NORTH YORKSHIRE is rich in historic locations, and the 17-day Ryedale Festival can match its magnificent music offering to concert venues that range from Castle Howard and Ampleforth Abbey to the tiniest of moorland churches, St Gregory’s Minster at Kirkdale.
Anna Lapwood is one of the Festival’s artists-in-residence, and the choice of St Mary’s, Lastingham, for “The Echo of Angels”, an afternoon concert of organ and plainsong, roundly vindicates the church’s decision, a decade ago, to restore and enlarge a Peter Conacher organ for worship, concerts and recitals, and the support and encouragement of organists.
There is a rounded apse of softly washed stone here. Half of Lapwood’s Pembroke College Chapel Choir followed the line of its curved walls, while the rest were positioned behind the audience and in the north aisle. It was surround sound, attention drawn wholly to the music and not the individual performers. Lapwood was invisible to the bulk of the audience, too; so the outpouring of sound was celestial.
The chant, Magnificat Primi Toni, was the prelude to Bach’s Fuga Sopra il Magnificat. Then Attende Domine flowed into Sarah MacDonald’s and Jeanne Demessieux’s compositions on that theme, before Dobrinka Tabakova’s Orbis Factor — sustained thoughtfulness before the joyous outpouring of Bach’s Prelude and Fugue in A Minor.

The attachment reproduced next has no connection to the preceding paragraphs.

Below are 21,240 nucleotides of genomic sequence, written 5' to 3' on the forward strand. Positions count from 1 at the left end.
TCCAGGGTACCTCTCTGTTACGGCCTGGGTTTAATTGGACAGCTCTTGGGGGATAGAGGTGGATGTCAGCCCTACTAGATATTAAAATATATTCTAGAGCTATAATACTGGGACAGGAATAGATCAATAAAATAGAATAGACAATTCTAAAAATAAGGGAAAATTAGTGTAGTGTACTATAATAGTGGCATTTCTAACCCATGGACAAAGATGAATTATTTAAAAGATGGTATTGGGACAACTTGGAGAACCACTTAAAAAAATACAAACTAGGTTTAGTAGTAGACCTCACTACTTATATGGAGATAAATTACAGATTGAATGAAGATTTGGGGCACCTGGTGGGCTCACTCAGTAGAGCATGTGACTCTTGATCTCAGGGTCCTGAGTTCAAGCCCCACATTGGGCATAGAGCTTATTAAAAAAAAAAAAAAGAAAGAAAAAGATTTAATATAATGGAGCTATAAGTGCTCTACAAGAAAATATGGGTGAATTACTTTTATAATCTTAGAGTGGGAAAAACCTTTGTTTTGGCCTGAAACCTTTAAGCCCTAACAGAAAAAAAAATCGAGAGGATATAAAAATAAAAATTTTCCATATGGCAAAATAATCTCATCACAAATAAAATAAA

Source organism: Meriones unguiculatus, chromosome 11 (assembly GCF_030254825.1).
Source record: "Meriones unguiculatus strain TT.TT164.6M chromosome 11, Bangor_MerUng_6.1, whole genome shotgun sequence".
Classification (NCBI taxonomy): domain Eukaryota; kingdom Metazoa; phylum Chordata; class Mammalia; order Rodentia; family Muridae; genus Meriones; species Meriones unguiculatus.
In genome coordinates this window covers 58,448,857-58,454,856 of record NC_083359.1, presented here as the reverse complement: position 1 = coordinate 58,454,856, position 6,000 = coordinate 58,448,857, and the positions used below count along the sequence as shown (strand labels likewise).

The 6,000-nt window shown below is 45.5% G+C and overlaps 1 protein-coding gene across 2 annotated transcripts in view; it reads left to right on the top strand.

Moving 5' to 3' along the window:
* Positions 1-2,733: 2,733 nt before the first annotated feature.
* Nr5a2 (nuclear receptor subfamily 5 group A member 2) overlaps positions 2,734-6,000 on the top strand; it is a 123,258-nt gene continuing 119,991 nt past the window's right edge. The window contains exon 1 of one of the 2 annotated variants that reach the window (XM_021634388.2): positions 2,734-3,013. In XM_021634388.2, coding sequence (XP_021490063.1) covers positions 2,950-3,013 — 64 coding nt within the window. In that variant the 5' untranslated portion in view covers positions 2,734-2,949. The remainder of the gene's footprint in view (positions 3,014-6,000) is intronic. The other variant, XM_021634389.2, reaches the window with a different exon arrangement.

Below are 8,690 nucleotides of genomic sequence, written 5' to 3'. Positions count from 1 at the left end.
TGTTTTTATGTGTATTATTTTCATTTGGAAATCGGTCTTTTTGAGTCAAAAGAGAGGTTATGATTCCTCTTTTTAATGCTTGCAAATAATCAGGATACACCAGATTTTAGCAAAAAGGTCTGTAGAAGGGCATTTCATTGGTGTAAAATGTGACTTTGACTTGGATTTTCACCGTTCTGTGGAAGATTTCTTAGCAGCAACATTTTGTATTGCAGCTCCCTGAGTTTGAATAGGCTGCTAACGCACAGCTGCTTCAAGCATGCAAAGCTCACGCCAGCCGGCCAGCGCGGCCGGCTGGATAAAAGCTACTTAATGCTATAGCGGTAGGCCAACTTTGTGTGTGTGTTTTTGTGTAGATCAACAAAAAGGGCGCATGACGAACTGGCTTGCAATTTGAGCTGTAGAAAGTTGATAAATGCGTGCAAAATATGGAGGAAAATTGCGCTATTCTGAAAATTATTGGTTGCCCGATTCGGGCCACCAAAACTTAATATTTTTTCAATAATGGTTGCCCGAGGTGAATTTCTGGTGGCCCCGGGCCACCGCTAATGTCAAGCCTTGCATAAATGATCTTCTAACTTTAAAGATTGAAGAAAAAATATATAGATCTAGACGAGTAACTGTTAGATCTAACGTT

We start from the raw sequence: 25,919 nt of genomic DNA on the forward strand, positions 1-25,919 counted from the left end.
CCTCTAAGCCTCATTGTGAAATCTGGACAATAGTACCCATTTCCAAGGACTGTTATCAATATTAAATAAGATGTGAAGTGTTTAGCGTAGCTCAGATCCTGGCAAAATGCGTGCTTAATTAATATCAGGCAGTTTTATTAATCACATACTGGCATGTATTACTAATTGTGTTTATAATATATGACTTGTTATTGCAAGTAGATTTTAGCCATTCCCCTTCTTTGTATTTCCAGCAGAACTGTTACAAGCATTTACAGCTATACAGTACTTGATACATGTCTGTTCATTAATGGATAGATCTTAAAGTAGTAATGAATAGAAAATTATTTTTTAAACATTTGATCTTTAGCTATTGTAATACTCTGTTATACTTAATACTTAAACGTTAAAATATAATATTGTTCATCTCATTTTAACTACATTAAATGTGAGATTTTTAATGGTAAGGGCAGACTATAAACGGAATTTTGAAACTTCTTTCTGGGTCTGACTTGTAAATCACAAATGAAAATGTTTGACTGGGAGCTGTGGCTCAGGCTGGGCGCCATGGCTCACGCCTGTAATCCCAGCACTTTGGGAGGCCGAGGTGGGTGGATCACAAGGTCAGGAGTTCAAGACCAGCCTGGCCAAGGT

The Bach was so glorious that I imagined the sound breaking out of the building and being swept over the moors. There followed Amy Summers’s beautiful O Lux Beata Trinitas; Frescobaldi’s Toccata Cromatica per L’Elevazione, and Ligeti’s accompanying Omaggio a Frescobaldi, the tiny, bell-like sound stealing away at the end and holding us in suspension.
It was such a feast that I sometimes lost track of where we’d got to, and just gave myself up to the sanctity of the voices and versatility of the organ. We reached Kyrie Cum Jubilo (Roxanna Panufnik) before the slow descent into the Norman crypt of the soprano singing Ghislaine Reece-Trapp’s In Paradisum: an ethereal moment among many.
The finale, Star Fantasy (Kristina Arakelyan), was a lovely, tumbling thing. It felt like a ship heading with abandonment into stormy waters: a rousing end indeed.
The Ryedale Festival continues until Sunday. www.ryedalefestival.com